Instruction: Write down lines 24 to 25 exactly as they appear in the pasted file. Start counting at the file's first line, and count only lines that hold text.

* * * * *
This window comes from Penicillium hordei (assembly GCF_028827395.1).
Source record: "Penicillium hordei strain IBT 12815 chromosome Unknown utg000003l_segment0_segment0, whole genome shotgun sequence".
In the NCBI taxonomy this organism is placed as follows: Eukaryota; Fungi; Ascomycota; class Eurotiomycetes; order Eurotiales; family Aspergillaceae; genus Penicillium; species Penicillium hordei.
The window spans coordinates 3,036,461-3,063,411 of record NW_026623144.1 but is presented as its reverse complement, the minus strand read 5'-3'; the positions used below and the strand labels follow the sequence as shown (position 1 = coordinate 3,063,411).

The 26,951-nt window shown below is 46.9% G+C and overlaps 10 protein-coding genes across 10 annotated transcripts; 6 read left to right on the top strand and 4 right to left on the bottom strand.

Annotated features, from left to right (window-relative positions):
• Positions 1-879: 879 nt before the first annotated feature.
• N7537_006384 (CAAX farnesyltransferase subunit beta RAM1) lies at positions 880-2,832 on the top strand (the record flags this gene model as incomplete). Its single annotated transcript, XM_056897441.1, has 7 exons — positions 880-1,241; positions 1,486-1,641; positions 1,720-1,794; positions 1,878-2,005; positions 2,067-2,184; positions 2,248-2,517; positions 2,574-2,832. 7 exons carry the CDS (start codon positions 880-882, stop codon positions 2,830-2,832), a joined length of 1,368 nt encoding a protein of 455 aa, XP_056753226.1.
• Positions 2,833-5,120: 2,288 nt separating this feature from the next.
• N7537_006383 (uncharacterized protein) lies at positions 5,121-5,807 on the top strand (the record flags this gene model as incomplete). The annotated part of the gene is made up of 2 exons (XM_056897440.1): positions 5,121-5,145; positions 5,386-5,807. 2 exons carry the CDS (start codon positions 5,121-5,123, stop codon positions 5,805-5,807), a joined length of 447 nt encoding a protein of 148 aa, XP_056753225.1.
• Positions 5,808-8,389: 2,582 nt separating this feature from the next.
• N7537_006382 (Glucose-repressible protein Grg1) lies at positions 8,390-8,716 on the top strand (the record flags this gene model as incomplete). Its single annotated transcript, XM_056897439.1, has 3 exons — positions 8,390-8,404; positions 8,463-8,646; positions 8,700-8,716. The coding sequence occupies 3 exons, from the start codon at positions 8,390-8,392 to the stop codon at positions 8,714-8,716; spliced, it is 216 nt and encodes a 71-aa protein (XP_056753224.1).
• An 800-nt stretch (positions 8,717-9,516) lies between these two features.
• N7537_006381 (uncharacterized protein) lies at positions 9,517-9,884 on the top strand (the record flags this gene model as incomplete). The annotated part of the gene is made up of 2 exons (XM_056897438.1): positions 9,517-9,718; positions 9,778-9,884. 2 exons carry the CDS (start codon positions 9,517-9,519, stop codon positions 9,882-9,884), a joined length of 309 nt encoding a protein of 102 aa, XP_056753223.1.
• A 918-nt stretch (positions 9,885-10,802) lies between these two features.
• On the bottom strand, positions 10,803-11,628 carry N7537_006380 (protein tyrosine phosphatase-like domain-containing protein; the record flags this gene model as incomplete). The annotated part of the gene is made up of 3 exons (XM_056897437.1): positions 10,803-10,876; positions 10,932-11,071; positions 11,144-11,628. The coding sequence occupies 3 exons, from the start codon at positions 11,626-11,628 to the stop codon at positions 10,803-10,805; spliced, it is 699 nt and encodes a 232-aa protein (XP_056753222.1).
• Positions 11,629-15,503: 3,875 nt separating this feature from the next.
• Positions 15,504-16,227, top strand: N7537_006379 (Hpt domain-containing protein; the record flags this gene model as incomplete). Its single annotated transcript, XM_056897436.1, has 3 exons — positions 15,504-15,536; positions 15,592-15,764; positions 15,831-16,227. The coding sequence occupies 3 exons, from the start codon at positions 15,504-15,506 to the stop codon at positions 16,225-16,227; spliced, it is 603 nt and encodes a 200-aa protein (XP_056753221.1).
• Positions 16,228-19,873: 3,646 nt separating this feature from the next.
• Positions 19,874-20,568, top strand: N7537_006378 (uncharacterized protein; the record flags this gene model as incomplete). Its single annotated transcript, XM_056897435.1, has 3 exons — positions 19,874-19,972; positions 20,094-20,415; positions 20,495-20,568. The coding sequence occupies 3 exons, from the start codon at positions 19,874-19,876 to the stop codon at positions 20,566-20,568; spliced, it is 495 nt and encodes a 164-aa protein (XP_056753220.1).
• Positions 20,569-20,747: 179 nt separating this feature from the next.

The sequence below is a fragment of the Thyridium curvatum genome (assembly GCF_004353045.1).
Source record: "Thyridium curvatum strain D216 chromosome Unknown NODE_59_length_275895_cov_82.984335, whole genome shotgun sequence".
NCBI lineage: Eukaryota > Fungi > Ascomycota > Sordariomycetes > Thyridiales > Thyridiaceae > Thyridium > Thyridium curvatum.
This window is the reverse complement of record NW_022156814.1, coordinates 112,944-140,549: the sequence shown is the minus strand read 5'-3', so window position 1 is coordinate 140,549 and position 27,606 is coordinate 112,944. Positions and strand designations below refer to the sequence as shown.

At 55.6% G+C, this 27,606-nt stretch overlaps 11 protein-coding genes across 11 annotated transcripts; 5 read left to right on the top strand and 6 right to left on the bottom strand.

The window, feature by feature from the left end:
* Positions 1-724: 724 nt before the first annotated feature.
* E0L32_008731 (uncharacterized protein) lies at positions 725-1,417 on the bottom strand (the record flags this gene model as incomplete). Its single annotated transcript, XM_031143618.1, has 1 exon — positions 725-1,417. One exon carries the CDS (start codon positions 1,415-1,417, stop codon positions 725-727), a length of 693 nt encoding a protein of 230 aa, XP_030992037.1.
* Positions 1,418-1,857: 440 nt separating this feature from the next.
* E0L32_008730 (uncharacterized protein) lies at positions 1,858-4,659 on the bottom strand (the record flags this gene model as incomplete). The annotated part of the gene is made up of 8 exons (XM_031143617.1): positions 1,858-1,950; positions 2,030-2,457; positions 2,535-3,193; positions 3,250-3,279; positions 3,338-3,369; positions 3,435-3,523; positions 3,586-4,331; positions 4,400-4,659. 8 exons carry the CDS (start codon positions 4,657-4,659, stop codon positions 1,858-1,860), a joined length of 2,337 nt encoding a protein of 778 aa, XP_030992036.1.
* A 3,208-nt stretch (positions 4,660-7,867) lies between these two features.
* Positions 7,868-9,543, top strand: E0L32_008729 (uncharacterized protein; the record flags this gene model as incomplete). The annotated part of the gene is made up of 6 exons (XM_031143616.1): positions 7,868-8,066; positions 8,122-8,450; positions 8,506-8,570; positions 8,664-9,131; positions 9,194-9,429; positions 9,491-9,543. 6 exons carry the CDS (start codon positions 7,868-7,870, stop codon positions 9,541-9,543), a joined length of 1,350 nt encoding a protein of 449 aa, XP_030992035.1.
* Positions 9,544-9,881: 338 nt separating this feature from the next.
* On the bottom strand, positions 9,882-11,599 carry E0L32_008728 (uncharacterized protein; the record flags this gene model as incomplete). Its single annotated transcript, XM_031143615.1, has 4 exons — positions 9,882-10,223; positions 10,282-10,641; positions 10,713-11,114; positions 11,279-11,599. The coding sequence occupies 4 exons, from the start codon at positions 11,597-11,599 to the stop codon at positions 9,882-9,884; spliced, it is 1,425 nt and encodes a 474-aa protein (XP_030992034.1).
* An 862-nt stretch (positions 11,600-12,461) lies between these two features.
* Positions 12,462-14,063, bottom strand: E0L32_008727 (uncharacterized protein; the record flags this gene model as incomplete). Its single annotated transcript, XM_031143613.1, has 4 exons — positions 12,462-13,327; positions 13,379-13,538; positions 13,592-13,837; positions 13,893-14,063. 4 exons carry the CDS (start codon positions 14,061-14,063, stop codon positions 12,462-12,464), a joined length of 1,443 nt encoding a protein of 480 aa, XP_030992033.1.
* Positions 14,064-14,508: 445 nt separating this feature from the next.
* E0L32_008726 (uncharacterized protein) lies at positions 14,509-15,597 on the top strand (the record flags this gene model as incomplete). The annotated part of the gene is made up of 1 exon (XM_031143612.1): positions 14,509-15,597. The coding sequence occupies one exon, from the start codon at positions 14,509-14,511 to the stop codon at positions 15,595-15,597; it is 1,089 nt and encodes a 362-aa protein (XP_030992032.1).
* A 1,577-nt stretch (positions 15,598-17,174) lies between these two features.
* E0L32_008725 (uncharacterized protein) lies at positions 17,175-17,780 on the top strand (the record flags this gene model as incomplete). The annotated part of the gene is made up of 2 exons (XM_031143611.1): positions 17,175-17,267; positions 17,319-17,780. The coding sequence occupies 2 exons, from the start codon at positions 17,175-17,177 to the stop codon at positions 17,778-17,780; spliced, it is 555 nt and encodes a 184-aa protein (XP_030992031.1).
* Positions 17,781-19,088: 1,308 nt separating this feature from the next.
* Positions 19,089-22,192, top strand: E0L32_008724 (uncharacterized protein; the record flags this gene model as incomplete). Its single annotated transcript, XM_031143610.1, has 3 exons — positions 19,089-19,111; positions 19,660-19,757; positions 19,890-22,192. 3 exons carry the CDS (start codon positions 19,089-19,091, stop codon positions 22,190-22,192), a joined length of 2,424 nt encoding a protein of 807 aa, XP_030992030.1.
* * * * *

NCBI lineage: Eukaryota > Fungi > Ascomycota > Sordariomycetes > Thyridiales > Thyridiaceae > Thyridium > Thyridium curvatum.
This window is the reverse complement of record NW_022156814.1, coordinates 112,944-140,549: the sequence shown is the minus strand read 5'-3', so window position 1 is coordinate 140,549 and position 27,606 is coordinate 112,944. Positions and strand designations below refer to the sequence as shown.